The facility’s tools offer the capability of manufacturing devices ranging in size from a few inches down to 10 nanometers—a size that compares to the width of a human hair as the width of that hair does to the height of a human.
“Being able to craft objects on the nanometer scale with state-of-the-art equipment is going to enable extraordinary experiments on the campus,” says David Awschalom, the Liew Family Professor in Molecular Engineering and IME’s deputy director for space, infrastructure, and facilities.
Support for the 10,000-square-foot facility in the William Eckhardt Research Center came partly from a $15 million gift from the Pritzker Foundation. The National Science Foundation provided an additional $5 million to establish the Soft and Hybrid Nanotechnology Experimental Resource, a partnership between UChicago and Northwestern University. The NSF grant provides funding for support staff and training for external industrial and academic users who seek to develop nanostructure fabrication capabilities at the Pritzker facility and at Northwestern.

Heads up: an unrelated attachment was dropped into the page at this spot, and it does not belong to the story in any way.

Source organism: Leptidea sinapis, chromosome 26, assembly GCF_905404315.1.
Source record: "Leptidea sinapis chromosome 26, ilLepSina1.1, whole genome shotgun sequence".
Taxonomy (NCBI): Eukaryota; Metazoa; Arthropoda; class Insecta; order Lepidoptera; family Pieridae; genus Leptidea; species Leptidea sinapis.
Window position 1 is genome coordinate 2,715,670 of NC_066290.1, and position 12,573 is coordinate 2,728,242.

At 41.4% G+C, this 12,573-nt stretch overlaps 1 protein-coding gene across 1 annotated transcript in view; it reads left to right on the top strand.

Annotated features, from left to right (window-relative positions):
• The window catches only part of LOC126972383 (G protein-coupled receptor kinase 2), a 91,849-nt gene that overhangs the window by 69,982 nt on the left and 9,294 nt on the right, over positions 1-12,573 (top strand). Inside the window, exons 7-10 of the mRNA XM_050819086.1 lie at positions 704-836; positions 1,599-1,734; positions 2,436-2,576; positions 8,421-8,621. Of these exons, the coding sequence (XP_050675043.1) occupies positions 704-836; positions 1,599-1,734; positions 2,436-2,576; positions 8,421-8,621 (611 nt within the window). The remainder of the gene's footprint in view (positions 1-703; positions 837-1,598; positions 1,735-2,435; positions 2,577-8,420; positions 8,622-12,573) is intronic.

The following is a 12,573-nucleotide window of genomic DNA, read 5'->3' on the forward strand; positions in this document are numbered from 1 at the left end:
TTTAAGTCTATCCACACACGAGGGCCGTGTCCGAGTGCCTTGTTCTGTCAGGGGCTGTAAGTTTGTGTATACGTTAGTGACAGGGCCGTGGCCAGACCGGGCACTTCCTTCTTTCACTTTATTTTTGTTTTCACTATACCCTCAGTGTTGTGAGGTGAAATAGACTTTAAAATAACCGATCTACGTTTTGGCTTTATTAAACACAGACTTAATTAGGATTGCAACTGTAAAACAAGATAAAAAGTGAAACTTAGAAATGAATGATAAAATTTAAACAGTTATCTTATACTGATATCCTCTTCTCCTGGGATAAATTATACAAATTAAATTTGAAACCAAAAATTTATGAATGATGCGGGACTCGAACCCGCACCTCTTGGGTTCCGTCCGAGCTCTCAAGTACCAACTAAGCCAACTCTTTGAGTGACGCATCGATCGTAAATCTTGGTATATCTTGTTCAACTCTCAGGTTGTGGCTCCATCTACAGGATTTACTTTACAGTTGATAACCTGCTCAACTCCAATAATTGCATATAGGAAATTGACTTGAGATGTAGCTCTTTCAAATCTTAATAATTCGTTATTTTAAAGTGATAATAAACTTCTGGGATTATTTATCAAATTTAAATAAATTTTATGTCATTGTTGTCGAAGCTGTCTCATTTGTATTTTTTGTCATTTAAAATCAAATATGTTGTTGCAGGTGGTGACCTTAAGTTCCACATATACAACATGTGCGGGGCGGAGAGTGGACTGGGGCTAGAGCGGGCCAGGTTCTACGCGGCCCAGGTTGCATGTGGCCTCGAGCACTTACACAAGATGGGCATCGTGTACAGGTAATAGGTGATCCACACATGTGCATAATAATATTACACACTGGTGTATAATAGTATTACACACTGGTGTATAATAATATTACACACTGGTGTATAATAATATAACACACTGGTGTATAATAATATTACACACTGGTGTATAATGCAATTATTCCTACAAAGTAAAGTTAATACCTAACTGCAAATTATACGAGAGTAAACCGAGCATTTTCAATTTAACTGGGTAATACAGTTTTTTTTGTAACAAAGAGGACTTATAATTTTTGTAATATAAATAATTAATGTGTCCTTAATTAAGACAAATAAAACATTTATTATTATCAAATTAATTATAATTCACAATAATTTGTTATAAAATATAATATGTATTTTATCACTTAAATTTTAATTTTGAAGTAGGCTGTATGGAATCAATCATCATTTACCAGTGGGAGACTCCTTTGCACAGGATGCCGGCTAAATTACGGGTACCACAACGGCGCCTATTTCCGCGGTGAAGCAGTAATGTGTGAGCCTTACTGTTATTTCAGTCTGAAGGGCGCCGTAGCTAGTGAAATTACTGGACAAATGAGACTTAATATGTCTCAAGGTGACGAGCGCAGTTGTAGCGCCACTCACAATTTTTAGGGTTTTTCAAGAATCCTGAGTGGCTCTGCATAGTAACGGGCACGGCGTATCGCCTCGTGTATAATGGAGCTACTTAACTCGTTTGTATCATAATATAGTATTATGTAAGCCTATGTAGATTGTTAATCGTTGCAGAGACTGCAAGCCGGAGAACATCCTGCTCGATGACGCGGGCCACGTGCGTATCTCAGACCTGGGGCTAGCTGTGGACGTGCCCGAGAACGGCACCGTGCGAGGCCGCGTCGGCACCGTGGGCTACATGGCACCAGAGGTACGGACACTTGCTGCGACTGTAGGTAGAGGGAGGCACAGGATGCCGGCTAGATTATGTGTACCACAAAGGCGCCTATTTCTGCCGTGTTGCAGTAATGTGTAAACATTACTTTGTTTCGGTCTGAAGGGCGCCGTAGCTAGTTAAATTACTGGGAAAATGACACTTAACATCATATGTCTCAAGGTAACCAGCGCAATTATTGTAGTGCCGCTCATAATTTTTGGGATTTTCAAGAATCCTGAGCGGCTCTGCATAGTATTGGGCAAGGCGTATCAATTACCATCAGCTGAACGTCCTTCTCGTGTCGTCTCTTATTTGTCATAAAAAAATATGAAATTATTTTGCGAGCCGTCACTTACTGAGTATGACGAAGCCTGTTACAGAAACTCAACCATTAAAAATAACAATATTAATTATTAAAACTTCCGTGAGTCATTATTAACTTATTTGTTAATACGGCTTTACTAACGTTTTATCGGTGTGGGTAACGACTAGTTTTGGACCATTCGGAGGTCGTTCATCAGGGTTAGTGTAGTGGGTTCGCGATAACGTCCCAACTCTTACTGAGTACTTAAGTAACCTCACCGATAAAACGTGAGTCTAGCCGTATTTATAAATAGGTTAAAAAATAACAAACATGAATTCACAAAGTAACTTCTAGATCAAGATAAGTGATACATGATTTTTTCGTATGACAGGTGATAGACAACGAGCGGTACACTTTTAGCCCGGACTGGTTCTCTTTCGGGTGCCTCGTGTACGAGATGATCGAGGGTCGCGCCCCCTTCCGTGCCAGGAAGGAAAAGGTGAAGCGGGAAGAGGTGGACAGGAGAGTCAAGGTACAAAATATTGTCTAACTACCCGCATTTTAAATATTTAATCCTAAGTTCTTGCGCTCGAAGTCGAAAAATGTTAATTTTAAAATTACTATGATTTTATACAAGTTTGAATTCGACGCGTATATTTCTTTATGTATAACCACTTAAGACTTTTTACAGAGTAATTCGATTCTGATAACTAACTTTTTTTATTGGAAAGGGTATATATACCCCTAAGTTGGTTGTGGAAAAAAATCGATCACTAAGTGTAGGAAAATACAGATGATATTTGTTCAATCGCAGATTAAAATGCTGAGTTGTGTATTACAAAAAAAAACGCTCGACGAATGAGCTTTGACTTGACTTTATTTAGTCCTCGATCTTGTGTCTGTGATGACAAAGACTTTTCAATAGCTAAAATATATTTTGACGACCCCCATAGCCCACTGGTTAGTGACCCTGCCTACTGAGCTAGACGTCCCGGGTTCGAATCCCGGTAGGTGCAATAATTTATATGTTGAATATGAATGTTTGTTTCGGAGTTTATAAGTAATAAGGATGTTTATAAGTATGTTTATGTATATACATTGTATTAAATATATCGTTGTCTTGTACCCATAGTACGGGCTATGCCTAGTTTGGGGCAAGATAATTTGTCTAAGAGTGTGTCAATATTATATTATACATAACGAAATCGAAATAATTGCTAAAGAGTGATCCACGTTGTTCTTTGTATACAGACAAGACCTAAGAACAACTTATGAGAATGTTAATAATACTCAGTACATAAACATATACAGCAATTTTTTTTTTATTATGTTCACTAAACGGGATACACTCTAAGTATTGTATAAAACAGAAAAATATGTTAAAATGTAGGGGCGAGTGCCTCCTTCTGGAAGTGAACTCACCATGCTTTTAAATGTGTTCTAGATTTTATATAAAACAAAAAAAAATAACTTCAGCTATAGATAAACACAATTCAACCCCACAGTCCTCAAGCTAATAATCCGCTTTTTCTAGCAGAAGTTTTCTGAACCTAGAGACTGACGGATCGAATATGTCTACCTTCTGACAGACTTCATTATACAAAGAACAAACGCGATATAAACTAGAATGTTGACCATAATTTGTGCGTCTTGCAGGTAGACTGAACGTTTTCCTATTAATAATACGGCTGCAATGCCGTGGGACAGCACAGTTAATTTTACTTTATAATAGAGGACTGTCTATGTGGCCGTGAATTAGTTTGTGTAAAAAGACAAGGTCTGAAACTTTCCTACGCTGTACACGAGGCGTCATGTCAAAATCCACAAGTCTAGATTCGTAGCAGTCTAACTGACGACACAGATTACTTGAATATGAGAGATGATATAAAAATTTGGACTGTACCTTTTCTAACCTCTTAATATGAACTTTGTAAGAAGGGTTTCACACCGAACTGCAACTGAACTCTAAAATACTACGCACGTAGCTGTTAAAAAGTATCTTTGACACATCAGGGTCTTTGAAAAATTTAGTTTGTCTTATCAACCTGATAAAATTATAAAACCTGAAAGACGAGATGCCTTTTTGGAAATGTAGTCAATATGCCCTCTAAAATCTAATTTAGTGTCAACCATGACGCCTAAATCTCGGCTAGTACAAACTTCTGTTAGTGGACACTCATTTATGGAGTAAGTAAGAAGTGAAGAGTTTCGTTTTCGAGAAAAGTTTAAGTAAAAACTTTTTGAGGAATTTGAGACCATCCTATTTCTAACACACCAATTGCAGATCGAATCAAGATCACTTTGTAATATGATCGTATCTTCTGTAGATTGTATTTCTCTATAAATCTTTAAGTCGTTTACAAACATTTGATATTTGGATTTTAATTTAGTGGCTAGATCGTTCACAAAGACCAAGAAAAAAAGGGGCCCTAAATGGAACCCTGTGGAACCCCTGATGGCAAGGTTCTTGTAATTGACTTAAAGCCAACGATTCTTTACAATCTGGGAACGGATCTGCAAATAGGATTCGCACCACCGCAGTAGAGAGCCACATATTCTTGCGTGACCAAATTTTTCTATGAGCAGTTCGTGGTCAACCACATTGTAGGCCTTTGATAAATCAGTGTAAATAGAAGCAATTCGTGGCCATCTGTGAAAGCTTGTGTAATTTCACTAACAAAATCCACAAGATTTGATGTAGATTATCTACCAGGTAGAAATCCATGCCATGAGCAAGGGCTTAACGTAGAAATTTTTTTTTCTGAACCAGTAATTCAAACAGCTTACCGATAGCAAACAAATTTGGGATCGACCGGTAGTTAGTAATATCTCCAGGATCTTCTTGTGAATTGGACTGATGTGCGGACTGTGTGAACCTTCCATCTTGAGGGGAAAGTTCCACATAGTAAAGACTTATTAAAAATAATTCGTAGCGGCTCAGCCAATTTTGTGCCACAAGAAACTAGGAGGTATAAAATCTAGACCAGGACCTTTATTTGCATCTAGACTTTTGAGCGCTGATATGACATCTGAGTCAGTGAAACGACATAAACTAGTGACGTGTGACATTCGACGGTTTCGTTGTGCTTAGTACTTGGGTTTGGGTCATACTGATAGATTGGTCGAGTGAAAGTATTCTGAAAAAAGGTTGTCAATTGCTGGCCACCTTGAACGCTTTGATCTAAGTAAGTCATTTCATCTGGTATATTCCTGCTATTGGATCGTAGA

“Today’s clean room is the machine shop of our time,” says Awschalom. “A generation ago it was all about state-of-the-art mills, lathes, making very tiny structures with wire-cutting tools. Today it’s the nanofabrication facility and advanced etching techniques.”
But launching new technological products requires the involvement of industry, he notes.
“Universities are fantastic at generating creative concepts and ideas and developing proof-of-concept prototypes. To transition these ideas into society, it will be vital to engage the expertise of startup companies and industry.”